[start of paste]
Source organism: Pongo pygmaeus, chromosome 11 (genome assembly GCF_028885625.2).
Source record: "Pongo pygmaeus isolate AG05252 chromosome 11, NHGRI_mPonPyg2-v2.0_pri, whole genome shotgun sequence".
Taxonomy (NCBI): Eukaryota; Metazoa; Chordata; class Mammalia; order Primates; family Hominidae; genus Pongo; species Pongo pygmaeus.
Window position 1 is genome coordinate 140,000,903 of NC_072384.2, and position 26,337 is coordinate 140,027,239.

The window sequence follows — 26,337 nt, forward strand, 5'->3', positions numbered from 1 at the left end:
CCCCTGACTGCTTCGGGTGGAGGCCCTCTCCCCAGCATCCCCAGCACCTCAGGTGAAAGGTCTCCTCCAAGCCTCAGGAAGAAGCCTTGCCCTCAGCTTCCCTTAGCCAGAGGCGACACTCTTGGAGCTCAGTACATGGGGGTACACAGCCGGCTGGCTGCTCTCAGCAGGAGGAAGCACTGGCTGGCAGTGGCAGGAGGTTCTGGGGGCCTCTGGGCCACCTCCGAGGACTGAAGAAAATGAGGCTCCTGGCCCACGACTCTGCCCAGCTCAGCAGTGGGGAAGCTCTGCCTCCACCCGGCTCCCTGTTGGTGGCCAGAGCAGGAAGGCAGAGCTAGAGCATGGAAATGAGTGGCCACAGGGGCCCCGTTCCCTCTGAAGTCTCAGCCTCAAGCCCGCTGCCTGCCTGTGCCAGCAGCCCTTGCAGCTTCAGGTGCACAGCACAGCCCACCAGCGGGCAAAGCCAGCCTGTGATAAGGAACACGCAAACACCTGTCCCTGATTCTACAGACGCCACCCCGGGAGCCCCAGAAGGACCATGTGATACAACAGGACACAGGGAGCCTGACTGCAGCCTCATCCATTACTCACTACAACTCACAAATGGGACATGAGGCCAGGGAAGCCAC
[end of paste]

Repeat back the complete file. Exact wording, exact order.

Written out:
Source organism: Pongo pygmaeus, chromosome 11 (genome assembly GCF_028885625.2).
Source record: "Pongo pygmaeus isolate AG05252 chromosome 11, NHGRI_mPonPyg2-v2.0_pri, whole genome shotgun sequence".
Taxonomy (NCBI): Eukaryota; Metazoa; Chordata; class Mammalia; order Primates; family Hominidae; genus Pongo; species Pongo pygmaeus.
Window position 1 is genome coordinate 140,000,903 of NC_072384.2, and position 26,337 is coordinate 140,027,239.

The window sequence follows — 26,337 nt, forward strand, 5'->3', positions numbered from 1 at the left end:
CCCCTGACTGCTTCGGGTGGAGGCCCTCTCCCCAGCATCCCCAGCACCTCAGGTGAAAGGTCTCCTCCAAGCCTCAGGAAGAAGCCTTGCCCTCAGCTTCCCTTAGCCAGAGGCGACACTCTTGGAGCTCAGTACATGGGGGTACACAGCCGGCTGGCTGCTCTCAGCAGGAGGAAGCACTGGCTGGCAGTGGCAGGAGGTTCTGGGGGCCTCTGGGCCACCTCCGAGGACTGAAGAAAATGAGGCTCCTGGCCCACGACTCTGCCCAGCTCAGCAGTGGGGAAGCTCTGCCTCCACCCGGCTCCCTGTTGGTGGCCAGAGCAGGAAGGCAGAGCTAGAGCATGGAAATGAGTGGCCACAGGGGCCCCGTTCCCTCTGAAGTCTCAGCCTCAAGCCCGCTGCCTGCCTGTGCCAGCAGCCCTTGCAGCTTCAGGTGCACAGCACAGCCCACCAGCGGGCAAAGCCAGCCTGTGATAAGGAACACGCAAACACCTGTCCCTGATTCTACAGACGCCACCCCGGGAGCCCCAGAAGGACCATGTGATACAACAGGACACAGGGAGCCTGACTGCAGCCTCATCCATTACTCACTACAACTCACAAATGGGACATGAGGCCAGGGAAGCCAC